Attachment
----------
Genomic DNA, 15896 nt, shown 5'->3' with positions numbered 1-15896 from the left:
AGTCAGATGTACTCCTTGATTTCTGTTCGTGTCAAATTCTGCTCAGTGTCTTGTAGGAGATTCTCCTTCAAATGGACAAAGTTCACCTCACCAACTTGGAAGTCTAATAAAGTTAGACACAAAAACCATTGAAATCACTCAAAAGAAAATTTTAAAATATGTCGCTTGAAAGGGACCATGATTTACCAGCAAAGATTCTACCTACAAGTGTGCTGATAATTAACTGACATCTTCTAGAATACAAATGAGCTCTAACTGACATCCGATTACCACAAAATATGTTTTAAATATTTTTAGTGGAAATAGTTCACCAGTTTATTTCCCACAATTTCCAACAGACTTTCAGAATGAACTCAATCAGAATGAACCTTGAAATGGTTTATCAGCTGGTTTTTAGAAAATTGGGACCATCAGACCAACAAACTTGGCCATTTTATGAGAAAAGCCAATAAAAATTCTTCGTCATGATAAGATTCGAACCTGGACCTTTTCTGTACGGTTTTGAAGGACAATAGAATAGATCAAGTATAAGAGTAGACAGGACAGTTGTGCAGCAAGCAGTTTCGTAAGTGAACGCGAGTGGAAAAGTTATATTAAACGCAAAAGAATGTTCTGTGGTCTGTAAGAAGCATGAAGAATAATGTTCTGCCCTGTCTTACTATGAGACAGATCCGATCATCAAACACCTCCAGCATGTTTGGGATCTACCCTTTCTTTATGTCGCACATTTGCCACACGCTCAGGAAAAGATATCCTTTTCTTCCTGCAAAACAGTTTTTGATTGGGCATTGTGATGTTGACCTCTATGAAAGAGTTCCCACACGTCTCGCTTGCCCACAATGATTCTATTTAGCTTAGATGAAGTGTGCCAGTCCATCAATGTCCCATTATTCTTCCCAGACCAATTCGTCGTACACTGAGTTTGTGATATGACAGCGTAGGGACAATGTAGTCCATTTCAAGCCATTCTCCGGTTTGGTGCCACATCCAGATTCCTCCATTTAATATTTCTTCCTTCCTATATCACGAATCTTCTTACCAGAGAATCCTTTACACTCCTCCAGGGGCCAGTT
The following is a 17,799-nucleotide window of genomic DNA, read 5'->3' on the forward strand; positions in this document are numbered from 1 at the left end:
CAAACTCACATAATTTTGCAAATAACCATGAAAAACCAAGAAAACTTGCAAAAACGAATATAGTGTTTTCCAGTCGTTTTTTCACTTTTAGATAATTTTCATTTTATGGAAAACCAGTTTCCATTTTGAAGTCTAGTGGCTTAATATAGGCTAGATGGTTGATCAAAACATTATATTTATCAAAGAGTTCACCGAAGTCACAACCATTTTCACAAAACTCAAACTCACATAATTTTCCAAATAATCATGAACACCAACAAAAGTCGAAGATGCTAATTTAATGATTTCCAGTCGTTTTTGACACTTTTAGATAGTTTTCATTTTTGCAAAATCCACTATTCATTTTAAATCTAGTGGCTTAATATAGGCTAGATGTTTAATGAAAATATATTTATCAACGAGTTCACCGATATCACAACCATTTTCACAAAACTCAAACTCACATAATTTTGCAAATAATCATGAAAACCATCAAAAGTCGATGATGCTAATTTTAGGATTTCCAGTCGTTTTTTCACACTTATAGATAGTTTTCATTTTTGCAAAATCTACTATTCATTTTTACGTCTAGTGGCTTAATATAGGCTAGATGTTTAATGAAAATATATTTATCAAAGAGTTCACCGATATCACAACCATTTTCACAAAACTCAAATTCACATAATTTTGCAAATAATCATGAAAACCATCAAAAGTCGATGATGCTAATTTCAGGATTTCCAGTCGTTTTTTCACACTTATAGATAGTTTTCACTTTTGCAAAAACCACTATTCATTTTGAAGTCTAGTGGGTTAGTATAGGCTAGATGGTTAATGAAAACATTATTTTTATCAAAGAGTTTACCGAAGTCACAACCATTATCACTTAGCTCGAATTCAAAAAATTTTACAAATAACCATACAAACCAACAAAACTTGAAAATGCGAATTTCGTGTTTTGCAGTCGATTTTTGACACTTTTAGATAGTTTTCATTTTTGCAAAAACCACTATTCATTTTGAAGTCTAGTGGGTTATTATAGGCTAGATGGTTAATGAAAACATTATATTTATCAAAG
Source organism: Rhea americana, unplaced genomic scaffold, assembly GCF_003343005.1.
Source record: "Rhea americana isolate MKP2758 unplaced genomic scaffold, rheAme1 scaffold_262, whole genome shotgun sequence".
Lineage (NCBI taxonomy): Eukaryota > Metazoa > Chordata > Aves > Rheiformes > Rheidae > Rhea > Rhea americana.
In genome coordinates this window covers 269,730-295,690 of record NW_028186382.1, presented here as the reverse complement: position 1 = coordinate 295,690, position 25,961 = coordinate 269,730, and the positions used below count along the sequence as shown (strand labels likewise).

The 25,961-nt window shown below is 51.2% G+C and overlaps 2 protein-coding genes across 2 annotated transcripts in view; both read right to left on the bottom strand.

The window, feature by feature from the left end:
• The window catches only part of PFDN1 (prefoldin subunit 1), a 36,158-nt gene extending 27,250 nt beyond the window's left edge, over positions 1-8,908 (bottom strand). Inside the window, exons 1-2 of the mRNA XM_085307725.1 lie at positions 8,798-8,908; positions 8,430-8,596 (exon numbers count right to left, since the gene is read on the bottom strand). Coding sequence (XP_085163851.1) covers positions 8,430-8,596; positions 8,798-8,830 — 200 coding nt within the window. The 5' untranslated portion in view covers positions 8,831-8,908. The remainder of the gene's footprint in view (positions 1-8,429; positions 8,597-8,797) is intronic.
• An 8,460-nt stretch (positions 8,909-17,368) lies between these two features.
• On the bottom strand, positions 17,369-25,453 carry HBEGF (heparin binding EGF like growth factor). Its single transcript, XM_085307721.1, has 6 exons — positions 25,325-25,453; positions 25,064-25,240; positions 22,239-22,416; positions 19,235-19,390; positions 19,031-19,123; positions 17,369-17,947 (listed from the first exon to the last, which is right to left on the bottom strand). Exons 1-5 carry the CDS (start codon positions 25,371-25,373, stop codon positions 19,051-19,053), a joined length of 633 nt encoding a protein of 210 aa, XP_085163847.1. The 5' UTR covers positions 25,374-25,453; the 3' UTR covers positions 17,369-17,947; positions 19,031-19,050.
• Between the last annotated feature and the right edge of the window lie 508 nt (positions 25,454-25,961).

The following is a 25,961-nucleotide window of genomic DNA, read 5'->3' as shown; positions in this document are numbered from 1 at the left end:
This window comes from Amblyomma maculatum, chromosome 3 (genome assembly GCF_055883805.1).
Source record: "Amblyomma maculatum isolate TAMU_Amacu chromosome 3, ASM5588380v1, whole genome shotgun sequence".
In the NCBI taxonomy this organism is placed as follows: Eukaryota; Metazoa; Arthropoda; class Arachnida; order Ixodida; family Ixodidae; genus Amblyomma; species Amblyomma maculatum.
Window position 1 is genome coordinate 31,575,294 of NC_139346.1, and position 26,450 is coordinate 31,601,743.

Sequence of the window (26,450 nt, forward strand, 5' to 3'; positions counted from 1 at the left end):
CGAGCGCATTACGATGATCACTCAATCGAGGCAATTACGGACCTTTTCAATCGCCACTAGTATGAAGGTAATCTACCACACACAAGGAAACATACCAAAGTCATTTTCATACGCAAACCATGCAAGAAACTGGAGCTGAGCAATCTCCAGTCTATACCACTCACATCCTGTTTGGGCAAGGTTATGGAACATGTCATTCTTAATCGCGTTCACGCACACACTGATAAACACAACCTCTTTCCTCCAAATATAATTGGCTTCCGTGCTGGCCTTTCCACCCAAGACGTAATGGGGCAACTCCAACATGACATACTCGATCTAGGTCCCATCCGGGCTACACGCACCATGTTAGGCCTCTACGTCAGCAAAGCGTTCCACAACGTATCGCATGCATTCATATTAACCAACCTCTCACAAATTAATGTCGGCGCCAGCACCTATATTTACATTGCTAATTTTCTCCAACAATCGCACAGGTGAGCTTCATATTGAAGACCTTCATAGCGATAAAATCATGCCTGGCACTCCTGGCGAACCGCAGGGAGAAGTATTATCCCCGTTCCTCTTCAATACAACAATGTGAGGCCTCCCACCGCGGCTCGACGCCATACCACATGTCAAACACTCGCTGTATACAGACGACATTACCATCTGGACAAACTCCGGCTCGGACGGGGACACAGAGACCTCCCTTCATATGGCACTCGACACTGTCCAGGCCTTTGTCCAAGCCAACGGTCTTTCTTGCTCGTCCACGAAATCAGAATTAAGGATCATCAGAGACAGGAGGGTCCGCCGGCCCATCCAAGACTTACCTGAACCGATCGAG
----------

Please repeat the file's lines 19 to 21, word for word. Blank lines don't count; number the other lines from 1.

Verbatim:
Window position 1 is genome coordinate 31,575,294 of NC_139346.1, and position 26,450 is coordinate 31,601,743.

Sequence of the window (26,450 nt, forward strand, 5' to 3'; positions counted from 1 at the left end):
CGAGCGCATTACGATGATCACTCAATCGAGGCAATTACGGACCTTTTCAATCGCCACTAGTATGAAGGTAATCTACCACACACAAGGAAACATACCAAAGTCATTTTCATACGCAAACCATGCAAGAAACTGGAGCTGAGCAATCTCCAGTCTATACCACTCACATCCTGTTTGGGCAAGGTTATGGAACATGTCATTCTTAATCGCGTTCACGCACACACTGATAAACACAACCTCTTTCCTCCAAATATAATTGGCTTCCGTGCTGGCCTTTCCACCCAAGACGTAATGGGGCAACTCCAACATGACATACTCGATCTAGGTCCCATCCGGGCTACACGCACCATGTTAGGCCTCTACGTCAGCAAAGCGTTCCACAACGTATCGCATGCATTCATATTAACCAACCTCTCACAAATTAATGTCGGCGCCAGCACCTATATTTACATTGCTAATTTTCTCCAACAATCGCACAGGTGAGCTTCATATTGAAGACCTTCATAGCGATAAAATCATGCCTGGCACTCCTGGCGAACCGCAGGGAGAAGTATTATCCCCGTTCCTCTTCAATACAACAATGTGAGGCCTCCCACCGCGGCTCGACGCCATACCACATGTCAAACACTCGCTGTATACAGACGACATTACCATCTGGACAAACTCCGGCTCGGACGGGGACACAGAGACCTCCCTTCATATGGCACTCGACACTGTCCAGGCCTTTGTCCAAGCCAACGGTCTTTCTTGCTCGTCCACGAAATCAGAATTAAGGATCATCAGAGACAGGAGGGTCCGCCGGCCCATCCAAGACTTACCTGAACCGATCGAG